Introduction: How to Fact Check

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These are troubled times. But we can make them a little less troubled if we take the time to fact check before believing the things we hear or that come across our inbox, and before carelessly forwarding and adding to the tinderbox nonsense waiting to spark into a conflagration of foolishness.

We can do our part to alleviate social unrest and public ignorance by not fueling the fires of falsehoods that divide us, and stomping out misinformation and outright lies when we find them. If you've ever seen the film, The Gods Must Be Crazy, you may remember the Fire Stomping Rhino . This Instructable will show you how to be a Falsehood Stomping Reader.

(By the way, one of these headlines is true - you'll know which by the end of this Instructable!)

Step 1: Take the Four Way Test Before You Share

We'll start by taking a page out of the Rotary International playbook.

The Rotary International is a service organization whose mission is bring together business and professional leaders to provide humanitarian services, encourage high ethical standards in all vocations, and to advance goodwill and peace around the world. Rotarians are guided by a nonpartisan and nonsectarian ethical guide for personal and professional relationships called The Four-Way Test. The Four Way Test is also an excellent litmus test for online and off line communications. Before you share anything, simply ask yourself:

  1. Is it True?
  2. Is it FAIR to all concerned?
  4. Will it be BENEFICIAL to all concerned?

Here we're mostly concerned with the first and foremost question: Is it True?

Step 2: Say What?

Let's start with the Fire Stomping Rhino itself. Is there any basis to that story at all? Turns out there may be. The path to the truth starts simply with questioning what you hear: DO rhinos stomp out fires?

Step 3: Google!

Google is your friend here if you use it properly. To do that, type in your question, in this case: do rhinos really stomp out fires?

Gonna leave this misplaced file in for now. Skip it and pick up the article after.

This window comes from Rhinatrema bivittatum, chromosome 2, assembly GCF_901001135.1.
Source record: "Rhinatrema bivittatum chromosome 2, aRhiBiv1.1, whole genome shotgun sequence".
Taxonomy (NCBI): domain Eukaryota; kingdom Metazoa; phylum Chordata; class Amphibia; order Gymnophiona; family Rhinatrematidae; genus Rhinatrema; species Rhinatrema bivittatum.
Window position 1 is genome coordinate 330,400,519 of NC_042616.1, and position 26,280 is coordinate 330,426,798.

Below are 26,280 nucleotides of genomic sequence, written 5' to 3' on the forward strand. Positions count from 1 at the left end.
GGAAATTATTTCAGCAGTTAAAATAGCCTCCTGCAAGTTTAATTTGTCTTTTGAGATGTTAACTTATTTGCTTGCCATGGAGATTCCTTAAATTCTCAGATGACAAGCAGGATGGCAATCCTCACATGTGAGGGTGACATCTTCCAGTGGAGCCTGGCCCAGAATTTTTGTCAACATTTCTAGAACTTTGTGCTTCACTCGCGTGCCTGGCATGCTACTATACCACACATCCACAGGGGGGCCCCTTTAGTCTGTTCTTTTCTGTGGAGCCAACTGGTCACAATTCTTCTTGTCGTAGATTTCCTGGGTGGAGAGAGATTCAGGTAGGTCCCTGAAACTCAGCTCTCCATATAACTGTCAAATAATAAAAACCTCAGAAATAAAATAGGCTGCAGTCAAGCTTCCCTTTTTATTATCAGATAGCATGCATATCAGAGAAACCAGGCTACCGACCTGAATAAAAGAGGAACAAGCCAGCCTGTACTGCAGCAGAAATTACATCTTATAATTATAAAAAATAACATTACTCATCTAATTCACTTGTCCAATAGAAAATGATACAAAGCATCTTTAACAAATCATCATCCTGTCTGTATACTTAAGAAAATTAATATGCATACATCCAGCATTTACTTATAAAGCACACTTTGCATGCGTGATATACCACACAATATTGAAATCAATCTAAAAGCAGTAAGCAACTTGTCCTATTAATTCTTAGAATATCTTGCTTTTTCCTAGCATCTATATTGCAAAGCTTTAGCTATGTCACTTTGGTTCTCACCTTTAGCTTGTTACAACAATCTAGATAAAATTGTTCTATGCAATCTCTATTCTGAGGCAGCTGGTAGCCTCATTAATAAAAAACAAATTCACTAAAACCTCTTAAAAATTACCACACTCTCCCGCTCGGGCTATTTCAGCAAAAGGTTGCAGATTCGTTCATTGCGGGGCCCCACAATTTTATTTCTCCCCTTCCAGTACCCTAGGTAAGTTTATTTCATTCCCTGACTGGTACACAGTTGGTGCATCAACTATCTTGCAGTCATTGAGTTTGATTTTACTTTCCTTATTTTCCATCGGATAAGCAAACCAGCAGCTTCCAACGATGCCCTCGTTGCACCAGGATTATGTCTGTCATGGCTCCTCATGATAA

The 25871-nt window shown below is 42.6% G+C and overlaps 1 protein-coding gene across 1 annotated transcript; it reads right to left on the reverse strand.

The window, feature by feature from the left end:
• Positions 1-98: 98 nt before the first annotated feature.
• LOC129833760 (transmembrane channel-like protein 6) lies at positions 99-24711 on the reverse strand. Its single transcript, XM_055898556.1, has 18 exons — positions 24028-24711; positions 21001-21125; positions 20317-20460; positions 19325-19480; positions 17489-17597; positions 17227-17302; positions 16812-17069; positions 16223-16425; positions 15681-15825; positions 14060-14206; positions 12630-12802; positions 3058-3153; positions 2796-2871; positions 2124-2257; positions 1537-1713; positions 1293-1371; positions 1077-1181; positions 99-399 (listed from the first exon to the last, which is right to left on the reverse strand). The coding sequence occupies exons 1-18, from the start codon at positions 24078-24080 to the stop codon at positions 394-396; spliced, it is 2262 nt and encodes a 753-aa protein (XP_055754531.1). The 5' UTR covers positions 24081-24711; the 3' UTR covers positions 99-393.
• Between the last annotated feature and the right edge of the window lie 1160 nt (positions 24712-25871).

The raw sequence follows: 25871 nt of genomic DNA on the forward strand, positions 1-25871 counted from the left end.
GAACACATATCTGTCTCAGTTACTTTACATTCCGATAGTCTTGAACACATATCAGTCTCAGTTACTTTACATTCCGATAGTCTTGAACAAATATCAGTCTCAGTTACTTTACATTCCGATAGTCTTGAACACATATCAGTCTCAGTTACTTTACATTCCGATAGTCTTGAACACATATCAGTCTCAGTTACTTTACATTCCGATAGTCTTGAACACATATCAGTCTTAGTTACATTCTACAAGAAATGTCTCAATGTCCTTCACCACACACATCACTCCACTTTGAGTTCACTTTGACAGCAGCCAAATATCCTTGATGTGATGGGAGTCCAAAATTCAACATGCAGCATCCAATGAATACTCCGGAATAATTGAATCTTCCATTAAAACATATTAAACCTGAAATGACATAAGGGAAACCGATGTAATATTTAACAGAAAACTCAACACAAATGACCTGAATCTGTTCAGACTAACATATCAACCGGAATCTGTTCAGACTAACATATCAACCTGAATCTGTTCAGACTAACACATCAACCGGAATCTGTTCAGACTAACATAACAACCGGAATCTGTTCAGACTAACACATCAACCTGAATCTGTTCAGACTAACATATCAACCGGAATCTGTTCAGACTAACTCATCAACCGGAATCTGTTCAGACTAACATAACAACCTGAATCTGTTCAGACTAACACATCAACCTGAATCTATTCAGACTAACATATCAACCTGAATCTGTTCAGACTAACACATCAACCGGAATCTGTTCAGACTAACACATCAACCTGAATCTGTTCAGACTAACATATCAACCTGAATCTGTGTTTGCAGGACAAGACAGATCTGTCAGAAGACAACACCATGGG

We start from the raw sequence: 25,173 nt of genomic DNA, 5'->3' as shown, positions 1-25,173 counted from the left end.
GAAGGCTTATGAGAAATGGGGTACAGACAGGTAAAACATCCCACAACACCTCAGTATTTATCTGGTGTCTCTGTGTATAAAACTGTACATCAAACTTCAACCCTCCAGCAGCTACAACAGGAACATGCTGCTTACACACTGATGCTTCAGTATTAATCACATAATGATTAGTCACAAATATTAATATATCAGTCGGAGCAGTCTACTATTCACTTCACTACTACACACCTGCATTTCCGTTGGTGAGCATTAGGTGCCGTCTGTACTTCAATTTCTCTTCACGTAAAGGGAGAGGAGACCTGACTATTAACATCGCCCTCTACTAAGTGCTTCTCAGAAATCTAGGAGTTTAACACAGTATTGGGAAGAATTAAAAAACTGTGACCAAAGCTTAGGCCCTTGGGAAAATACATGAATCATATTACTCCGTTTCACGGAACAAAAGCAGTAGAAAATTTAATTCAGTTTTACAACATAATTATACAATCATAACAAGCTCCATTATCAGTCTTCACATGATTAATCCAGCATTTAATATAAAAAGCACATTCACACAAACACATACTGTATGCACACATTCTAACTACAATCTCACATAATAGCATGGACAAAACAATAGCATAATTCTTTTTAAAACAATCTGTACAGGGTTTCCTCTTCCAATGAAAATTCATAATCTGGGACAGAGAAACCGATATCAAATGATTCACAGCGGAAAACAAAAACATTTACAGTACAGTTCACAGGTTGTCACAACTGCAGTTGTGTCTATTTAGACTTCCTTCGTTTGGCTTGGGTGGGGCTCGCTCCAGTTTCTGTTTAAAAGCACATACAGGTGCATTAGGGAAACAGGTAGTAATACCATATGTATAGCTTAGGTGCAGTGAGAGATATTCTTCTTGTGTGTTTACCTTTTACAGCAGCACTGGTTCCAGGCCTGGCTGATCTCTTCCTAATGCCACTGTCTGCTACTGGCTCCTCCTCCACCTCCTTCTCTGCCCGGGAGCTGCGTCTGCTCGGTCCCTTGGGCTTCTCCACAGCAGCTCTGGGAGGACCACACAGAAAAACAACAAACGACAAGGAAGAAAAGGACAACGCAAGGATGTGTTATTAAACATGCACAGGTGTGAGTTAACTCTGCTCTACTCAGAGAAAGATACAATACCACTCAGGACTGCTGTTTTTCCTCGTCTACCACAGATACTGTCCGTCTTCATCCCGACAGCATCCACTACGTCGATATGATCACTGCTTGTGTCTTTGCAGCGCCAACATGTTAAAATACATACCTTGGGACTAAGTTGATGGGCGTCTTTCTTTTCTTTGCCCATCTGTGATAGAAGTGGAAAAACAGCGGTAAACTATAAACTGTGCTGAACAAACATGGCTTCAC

Scanning through the first few returns, you'll see some interesting stuff: a summary response from the website Mental Floss that pretty much addresses the question directly, hits from How Stuff Works, Yahoo Answers and a species specific site, among others.

I headed over to How Stuff Works first, because that's a known, reliable quantity. There I learned, "In a 1974 survey of scientific literature on the rhinoceros, there is a mention of the Burmese belief that the rhino was attracted to campfires. Once finding them, the rhino would "trample and devour" the fire -- basically becoming a fire-eating legend [source: Van Strien]"

There's one of your first clues to reliability: a cited source. Clicking on Van Strien takes you to a PDF of an extensive Sumatran rhino overview. Searching within the document on the keyword "fire" takes you right to page 48 and the reference on fire eating.

So then I just searched on "Burmese fire eating rhino legend" and found my way to the Fortean Zoology website which helpfully summarized a version of the tale:

"According to the native Burmese the Sumatran rhinos favourite food was fire. The rhinoceroses would favour this food over all others and, according to some stories, would eat nothing else. It simply loved the stuff and couldn’t get enough of its flamey goodness. It was said that Sumatran rhinos would follow the smell of smoke from camp fires for miles until it found the camp, where-upon it would attack in order to get its lips around the burning wood. These stories probably originated from observations of rhinos eating ashes from spent fires, which is something that some animals do in order to get nutrients they maybe missing from their diet or just because the burnt wood and ashes have an interesting texture and taste, with fats or other components of a meal having splashed over the fire when cooking."

Who knew?

Step 4: Ask Questions